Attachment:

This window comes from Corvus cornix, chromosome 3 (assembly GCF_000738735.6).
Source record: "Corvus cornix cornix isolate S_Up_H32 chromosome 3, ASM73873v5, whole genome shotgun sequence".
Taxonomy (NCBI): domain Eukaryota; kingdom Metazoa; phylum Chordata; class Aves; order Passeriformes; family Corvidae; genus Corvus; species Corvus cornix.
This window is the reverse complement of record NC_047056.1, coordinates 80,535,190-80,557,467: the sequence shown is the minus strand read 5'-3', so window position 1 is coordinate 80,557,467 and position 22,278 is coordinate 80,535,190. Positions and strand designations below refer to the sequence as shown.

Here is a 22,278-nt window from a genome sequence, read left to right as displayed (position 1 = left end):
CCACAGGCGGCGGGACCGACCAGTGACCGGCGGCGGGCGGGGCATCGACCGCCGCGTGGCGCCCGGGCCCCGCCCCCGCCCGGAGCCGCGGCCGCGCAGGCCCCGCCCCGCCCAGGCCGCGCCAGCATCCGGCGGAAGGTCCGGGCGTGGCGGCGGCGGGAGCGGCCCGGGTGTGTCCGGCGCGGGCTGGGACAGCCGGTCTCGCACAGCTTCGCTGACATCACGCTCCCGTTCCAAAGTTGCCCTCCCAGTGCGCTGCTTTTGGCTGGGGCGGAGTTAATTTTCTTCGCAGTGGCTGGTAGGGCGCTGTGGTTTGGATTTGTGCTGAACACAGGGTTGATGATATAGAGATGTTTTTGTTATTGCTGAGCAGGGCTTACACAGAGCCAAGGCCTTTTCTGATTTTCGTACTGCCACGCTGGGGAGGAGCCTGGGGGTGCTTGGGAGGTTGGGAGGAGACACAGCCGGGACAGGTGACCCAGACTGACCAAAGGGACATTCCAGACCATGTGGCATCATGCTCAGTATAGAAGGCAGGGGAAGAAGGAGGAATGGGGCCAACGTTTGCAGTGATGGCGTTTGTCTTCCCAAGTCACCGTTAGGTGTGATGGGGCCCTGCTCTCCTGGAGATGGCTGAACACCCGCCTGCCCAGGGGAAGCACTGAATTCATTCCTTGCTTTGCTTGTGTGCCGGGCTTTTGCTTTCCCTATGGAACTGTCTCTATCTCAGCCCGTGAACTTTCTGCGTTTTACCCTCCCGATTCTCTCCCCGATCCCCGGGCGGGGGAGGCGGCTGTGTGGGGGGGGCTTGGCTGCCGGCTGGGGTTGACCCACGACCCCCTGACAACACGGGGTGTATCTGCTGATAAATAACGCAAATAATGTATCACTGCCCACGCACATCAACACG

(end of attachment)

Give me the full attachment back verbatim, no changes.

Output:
This window comes from Corvus cornix, chromosome 3 (assembly GCF_000738735.6).
Source record: "Corvus cornix cornix isolate S_Up_H32 chromosome 3, ASM73873v5, whole genome shotgun sequence".
Taxonomy (NCBI): domain Eukaryota; kingdom Metazoa; phylum Chordata; class Aves; order Passeriformes; family Corvidae; genus Corvus; species Corvus cornix.
This window is the reverse complement of record NC_047056.1, coordinates 80,535,190-80,557,467: the sequence shown is the minus strand read 5'-3', so window position 1 is coordinate 80,557,467 and position 22,278 is coordinate 80,535,190. Positions and strand designations below refer to the sequence as shown.

Here is a 22,278-nt window from a genome sequence, read left to right as displayed (position 1 = left end):
CCACAGGCGGCGGGACCGACCAGTGACCGGCGGCGGGCGGGGCATCGACCGCCGCGTGGCGCCCGGGCCCCGCCCCCGCCCGGAGCCGCGGCCGCGCAGGCCCCGCCCCGCCCAGGCCGCGCCAGCATCCGGCGGAAGGTCCGGGCGTGGCGGCGGCGGGAGCGGCCCGGGTGTGTCCGGCGCGGGCTGGGACAGCCGGTCTCGCACAGCTTCGCTGACATCACGCTCCCGTTCCAAAGTTGCCCTCCCAGTGCGCTGCTTTTGGCTGGGGCGGAGTTAATTTTCTTCGCAGTGGCTGGTAGGGCGCTGTGGTTTGGATTTGTGCTGAACACAGGGTTGATGATATAGAGATGTTTTTGTTATTGCTGAGCAGGGCTTACACAGAGCCAAGGCCTTTTCTGATTTTCGTACTGCCACGCTGGGGAGGAGCCTGGGGGTGCTTGGGAGGTTGGGAGGAGACACAGCCGGGACAGGTGACCCAGACTGACCAAAGGGACATTCCAGACCATGTGGCATCATGCTCAGTATAGAAGGCAGGGGAAGAAGGAGGAATGGGGCCAACGTTTGCAGTGATGGCGTTTGTCTTCCCAAGTCACCGTTAGGTGTGATGGGGCCCTGCTCTCCTGGAGATGGCTGAACACCCGCCTGCCCAGGGGAAGCACTGAATTCATTCCTTGCTTTGCTTGTGTGCCGGGCTTTTGCTTTCCCTATGGAACTGTCTCTATCTCAGCCCGTGAACTTTCTGCGTTTTACCCTCCCGATTCTCTCCCCGATCCCCGGGCGGGGGAGGCGGCTGTGTGGGGGGGGCTTGGCTGCCGGCTGGGGTTGACCCACGACCCCCTGACAACACGGGGTGTATCTGCTGATAAATAACGCAAATAATGTATCACTGCCCACGCACATCAACACG